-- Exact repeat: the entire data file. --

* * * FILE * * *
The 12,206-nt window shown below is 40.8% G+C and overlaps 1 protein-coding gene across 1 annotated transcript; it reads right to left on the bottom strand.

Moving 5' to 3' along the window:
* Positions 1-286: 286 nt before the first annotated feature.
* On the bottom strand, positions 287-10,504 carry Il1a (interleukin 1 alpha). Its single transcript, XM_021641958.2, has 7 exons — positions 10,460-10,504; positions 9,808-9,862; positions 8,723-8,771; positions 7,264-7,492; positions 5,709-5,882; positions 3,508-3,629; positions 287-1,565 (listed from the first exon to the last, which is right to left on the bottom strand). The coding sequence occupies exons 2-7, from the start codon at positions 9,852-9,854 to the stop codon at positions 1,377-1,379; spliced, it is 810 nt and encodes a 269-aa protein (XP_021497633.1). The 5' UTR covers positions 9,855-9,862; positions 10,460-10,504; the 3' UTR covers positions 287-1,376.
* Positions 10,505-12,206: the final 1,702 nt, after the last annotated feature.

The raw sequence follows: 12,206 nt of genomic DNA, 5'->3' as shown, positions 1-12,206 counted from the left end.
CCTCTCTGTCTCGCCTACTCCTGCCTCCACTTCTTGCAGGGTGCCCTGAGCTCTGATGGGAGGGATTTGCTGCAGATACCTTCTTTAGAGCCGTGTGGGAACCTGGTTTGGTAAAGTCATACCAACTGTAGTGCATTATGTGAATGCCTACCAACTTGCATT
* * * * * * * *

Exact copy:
The 12,206-nt window shown below is 40.8% G+C and overlaps 1 protein-coding gene across 1 annotated transcript; it reads right to left on the bottom strand.

Moving 5' to 3' along the window:
* Positions 1-286: 286 nt before the first annotated feature.
* On the bottom strand, positions 287-10,504 carry Il1a (interleukin 1 alpha). Its single transcript, XM_021641958.2, has 7 exons — positions 10,460-10,504; positions 9,808-9,862; positions 8,723-8,771; positions 7,264-7,492; positions 5,709-5,882; positions 3,508-3,629; positions 287-1,565 (listed from the first exon to the last, which is right to left on the bottom strand). The coding sequence occupies exons 2-7, from the start codon at positions 9,852-9,854 to the stop codon at positions 1,377-1,379; spliced, it is 810 nt and encodes a 269-aa protein (XP_021497633.1). The 5' UTR covers positions 9,855-9,862; positions 10,460-10,504; the 3' UTR covers positions 287-1,376.
* Positions 10,505-12,206: the final 1,702 nt, after the last annotated feature.

The raw sequence follows: 12,206 nt of genomic DNA, 5'->3' as shown, positions 1-12,206 counted from the left end.
CCTCTCTGTCTCGCCTACTCCTGCCTCCACTTCTTGCAGGGTGCCCTGAGCTCTGATGGGAGGGATTTGCTGCAGATACCTTCTTTAGAGCCGTGTGGGAACCTGGTTTGGTAAAGTCATACCAACTGTAGTGCATTATGTGAATGCCTACCAACTTGCATT